NYCCS/Mechanical Engineering Seminar
University of Colorado, Boulder
“High Performance Computing Technologies Devising
High-Order Methods and Adaptive Mesh Refinements for Computational Fluid Dynamics”
Thursday, March 1, 2007 @ 10:30 AM
Light Engineering Bldg., Rm. 250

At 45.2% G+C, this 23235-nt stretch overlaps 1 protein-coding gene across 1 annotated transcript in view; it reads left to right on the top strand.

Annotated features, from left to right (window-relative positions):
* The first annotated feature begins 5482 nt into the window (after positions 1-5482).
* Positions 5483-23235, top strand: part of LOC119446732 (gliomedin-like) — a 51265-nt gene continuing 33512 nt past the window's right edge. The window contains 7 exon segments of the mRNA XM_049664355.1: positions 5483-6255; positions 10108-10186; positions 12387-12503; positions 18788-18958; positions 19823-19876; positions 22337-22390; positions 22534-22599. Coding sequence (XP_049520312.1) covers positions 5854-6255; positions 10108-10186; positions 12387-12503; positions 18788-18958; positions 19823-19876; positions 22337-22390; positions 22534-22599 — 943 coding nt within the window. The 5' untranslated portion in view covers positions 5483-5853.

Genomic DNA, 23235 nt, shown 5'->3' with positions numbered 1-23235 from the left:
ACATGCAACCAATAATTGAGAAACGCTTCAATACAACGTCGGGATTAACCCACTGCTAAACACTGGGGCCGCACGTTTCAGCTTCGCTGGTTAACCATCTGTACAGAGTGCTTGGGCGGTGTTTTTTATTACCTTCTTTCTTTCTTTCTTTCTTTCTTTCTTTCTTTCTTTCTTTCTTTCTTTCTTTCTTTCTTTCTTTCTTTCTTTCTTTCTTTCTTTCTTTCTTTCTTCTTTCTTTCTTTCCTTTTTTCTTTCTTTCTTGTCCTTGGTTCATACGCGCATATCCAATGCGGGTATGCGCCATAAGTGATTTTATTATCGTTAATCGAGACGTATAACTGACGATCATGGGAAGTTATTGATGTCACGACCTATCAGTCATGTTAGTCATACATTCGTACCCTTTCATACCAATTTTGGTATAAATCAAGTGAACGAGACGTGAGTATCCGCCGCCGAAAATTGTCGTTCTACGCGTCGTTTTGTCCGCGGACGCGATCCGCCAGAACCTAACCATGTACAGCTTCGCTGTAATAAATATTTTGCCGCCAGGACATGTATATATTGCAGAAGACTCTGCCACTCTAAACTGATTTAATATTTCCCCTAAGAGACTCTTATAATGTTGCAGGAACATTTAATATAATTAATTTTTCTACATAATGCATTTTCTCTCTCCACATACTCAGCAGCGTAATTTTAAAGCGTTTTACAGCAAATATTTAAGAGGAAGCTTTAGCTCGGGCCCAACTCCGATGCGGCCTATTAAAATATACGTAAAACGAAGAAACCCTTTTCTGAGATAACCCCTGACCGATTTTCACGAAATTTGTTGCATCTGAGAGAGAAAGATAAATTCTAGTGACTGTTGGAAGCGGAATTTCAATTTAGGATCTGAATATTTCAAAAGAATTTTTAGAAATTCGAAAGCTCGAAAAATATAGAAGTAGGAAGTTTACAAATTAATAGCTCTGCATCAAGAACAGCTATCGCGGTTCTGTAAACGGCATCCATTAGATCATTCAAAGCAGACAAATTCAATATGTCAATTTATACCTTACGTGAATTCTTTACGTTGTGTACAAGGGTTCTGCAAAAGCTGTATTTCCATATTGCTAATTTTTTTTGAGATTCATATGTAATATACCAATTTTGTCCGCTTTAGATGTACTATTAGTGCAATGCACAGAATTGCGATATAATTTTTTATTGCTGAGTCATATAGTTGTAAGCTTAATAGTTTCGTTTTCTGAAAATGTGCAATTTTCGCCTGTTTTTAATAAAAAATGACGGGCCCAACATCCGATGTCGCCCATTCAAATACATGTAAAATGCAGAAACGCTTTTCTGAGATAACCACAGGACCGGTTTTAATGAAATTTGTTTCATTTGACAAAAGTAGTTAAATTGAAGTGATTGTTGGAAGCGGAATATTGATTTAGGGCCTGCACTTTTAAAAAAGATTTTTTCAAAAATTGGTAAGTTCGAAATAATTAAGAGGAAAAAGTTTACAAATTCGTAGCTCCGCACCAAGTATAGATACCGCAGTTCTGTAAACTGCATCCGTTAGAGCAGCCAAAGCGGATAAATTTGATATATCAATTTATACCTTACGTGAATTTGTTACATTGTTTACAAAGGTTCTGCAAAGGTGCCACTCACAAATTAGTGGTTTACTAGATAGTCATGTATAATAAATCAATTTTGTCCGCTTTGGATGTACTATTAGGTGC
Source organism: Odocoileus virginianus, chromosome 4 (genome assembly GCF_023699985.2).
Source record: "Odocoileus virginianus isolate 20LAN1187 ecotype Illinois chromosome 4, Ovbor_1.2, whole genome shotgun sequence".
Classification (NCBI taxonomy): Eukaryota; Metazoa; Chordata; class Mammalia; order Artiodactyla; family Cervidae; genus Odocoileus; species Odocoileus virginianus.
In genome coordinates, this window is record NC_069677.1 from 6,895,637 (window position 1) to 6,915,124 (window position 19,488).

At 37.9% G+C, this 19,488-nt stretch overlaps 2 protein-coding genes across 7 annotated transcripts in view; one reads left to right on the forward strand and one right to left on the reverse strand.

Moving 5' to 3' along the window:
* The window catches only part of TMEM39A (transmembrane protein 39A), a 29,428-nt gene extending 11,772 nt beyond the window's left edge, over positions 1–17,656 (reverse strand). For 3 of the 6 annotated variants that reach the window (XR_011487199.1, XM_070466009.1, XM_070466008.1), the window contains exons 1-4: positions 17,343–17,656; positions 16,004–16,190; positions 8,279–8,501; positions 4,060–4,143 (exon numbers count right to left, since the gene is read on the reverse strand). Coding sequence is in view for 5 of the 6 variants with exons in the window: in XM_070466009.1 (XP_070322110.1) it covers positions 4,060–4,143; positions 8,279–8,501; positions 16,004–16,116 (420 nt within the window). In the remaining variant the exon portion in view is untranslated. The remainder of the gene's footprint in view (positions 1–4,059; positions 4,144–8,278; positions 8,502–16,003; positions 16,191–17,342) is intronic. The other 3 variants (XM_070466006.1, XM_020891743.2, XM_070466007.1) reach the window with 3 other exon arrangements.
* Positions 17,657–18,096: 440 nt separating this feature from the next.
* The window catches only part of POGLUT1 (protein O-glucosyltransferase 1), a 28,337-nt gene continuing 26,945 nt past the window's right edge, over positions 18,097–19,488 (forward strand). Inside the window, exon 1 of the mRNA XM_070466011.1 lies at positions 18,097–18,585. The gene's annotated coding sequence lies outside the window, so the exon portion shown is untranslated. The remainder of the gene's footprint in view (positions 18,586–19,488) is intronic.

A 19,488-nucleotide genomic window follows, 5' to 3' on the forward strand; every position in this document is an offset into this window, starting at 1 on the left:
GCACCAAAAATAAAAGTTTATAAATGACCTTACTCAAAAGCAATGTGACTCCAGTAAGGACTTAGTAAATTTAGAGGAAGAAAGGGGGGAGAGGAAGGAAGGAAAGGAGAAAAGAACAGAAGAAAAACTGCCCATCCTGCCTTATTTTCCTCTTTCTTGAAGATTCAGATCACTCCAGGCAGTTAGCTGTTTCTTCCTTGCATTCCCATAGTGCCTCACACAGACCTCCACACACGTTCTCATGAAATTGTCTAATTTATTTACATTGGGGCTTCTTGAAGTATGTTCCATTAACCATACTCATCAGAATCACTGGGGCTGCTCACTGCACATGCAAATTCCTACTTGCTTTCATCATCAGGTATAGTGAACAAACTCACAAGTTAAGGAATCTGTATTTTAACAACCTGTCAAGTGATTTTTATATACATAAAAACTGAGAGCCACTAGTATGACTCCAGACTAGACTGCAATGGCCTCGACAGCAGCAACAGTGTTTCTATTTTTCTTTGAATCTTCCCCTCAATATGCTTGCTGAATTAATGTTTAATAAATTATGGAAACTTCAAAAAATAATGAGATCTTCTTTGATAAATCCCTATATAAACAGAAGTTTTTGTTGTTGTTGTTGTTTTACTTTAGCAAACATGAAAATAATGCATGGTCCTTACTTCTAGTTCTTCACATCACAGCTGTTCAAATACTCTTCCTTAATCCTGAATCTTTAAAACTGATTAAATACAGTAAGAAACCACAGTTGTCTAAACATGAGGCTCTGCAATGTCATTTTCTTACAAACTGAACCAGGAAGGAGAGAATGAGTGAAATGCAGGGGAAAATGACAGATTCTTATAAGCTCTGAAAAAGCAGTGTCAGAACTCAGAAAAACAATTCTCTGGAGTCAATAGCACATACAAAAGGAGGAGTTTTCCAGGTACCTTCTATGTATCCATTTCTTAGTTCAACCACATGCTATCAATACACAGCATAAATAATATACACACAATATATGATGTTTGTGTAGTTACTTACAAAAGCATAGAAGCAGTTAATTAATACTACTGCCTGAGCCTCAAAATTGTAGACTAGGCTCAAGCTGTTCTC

Abstract: Recent paradigm in large-scale scientific computing have motivated investigations into computational fluid dynamics (CFD) and numerical methods that are more suitable for distributed-memory parallel computers. The future evolution of high-performance computing (HPC) will require a highly scalable, accurate and efficient computational algorithm. Accurate numerical schemes are essential to ensure high-fidelity simulations capable of capturing the multi-physical, multi-scale, and complex phenomena. To construct efficient computational meshes for a variety of CFD and numerical methods, adaptive mesh refinement (AMR) with suitable error estimators needs to be devised. Scalable performance is necessary to exploit the massively parallel petascale systems that will dominate HPC for the foreseeable future. The goal of my thrust will be research into implementation of advanced computational technologies through high-order methods devised with a scalable parallel computing algorithm. The applicability and efficiency of CFD and numerical methods span a wide variety of scientific and engineering applications. Despite the relative maturity and widespread success of CFD and numerical techniques in applied science and engineering, there remain open challenges that need to exploit the full potential of current high-performance parallel computers. In order to address some of open issues, my talk will focus on some of recent efforts to achieve the goal of my future research. First, I will address parallel computations for emerging engineering applications: the electro-osmotic flow and species transport phenomena in micro-mixer as well as convective heat/mass transfers for an array of electronic cooling devices. Parallel computations for global iterative solvers through Newton-Krylov methods devising AMR techniques have been carried out by PETSc solver interfacing with libMesh software package. Second, I will address my role of DOE funded SciDAC project currently participated. I have developed and implemented 3-D Discontinuous Galerkin Method (DGM) for large-scale fluid motions. I have integrated this 3-D dynamical core into the high-order method modeling environment (HOMME), which has currently proven to efficiently scale up to O(1000) parallel processors of IBM Blue Gene/L and IBM POWER5 p575 supercomputers. Parallelism employs a hybrid MPI/OpenMP design where its domain decomposition exploits the space-filling curve approach.